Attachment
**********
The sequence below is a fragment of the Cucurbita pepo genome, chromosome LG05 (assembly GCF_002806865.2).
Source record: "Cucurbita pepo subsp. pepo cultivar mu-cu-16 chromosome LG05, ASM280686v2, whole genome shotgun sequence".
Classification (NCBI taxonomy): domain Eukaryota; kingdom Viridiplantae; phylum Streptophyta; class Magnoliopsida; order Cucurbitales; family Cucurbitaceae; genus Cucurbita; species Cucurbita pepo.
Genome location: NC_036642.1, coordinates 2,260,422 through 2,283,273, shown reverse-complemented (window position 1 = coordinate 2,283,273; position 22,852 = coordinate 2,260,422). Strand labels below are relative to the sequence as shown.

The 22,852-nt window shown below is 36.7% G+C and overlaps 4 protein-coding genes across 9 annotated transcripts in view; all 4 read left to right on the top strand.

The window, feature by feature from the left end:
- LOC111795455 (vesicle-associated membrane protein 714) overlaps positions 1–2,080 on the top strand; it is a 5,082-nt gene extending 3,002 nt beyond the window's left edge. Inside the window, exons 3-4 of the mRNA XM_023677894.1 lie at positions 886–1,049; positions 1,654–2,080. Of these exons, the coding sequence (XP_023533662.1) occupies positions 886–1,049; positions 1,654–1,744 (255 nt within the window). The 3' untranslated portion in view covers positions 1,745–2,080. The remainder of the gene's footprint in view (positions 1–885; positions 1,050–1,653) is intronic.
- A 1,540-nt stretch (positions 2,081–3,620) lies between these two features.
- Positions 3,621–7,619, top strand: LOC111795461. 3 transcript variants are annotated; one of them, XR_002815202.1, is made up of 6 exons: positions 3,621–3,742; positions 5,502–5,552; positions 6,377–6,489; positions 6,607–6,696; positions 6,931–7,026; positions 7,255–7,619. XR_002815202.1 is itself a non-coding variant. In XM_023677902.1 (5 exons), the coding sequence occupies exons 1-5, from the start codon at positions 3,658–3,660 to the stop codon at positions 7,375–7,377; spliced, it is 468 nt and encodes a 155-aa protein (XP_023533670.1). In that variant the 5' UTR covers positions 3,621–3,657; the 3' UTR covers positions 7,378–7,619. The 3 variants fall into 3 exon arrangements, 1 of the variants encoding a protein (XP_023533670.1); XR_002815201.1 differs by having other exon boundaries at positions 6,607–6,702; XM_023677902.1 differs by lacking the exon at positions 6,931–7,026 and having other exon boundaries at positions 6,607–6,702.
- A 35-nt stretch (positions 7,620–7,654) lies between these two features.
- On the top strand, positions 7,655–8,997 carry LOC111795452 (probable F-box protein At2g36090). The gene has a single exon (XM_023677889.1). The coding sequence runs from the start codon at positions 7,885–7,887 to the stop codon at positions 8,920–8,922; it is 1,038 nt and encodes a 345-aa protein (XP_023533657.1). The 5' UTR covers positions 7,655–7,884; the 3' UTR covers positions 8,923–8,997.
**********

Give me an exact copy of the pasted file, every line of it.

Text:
The sequence below is a fragment of the Cucurbita pepo genome, chromosome LG05 (assembly GCF_002806865.2).
Source record: "Cucurbita pepo subsp. pepo cultivar mu-cu-16 chromosome LG05, ASM280686v2, whole genome shotgun sequence".
Classification (NCBI taxonomy): domain Eukaryota; kingdom Viridiplantae; phylum Streptophyta; class Magnoliopsida; order Cucurbitales; family Cucurbitaceae; genus Cucurbita; species Cucurbita pepo.
Genome location: NC_036642.1, coordinates 2,260,422 through 2,283,273, shown reverse-complemented (window position 1 = coordinate 2,283,273; position 22,852 = coordinate 2,260,422). Strand labels below are relative to the sequence as shown.

The 22,852-nt window shown below is 36.7% G+C and overlaps 4 protein-coding genes across 9 annotated transcripts in view; all 4 read left to right on the top strand.

The window, feature by feature from the left end:
- LOC111795455 (vesicle-associated membrane protein 714) overlaps positions 1–2,080 on the top strand; it is a 5,082-nt gene extending 3,002 nt beyond the window's left edge. Inside the window, exons 3-4 of the mRNA XM_023677894.1 lie at positions 886–1,049; positions 1,654–2,080. Of these exons, the coding sequence (XP_023533662.1) occupies positions 886–1,049; positions 1,654–1,744 (255 nt within the window). The 3' untranslated portion in view covers positions 1,745–2,080. The remainder of the gene's footprint in view (positions 1–885; positions 1,050–1,653) is intronic.
- A 1,540-nt stretch (positions 2,081–3,620) lies between these two features.
- Positions 3,621–7,619, top strand: LOC111795461. 3 transcript variants are annotated; one of them, XR_002815202.1, is made up of 6 exons: positions 3,621–3,742; positions 5,502–5,552; positions 6,377–6,489; positions 6,607–6,696; positions 6,931–7,026; positions 7,255–7,619. XR_002815202.1 is itself a non-coding variant. In XM_023677902.1 (5 exons), the coding sequence occupies exons 1-5, from the start codon at positions 3,658–3,660 to the stop codon at positions 7,375–7,377; spliced, it is 468 nt and encodes a 155-aa protein (XP_023533670.1). In that variant the 5' UTR covers positions 3,621–3,657; the 3' UTR covers positions 7,378–7,619. The 3 variants fall into 3 exon arrangements, 1 of the variants encoding a protein (XP_023533670.1); XR_002815201.1 differs by having other exon boundaries at positions 6,607–6,702; XM_023677902.1 differs by lacking the exon at positions 6,931–7,026 and having other exon boundaries at positions 6,607–6,702.
- A 35-nt stretch (positions 7,620–7,654) lies between these two features.
- On the top strand, positions 7,655–8,997 carry LOC111795452 (probable F-box protein At2g36090). The gene has a single exon (XM_023677889.1). The coding sequence runs from the start codon at positions 7,885–7,887 to the stop codon at positions 8,920–8,922; it is 1,038 nt and encodes a 345-aa protein (XP_023533657.1). The 5' UTR covers positions 7,655–7,884; the 3' UTR covers positions 8,923–8,997.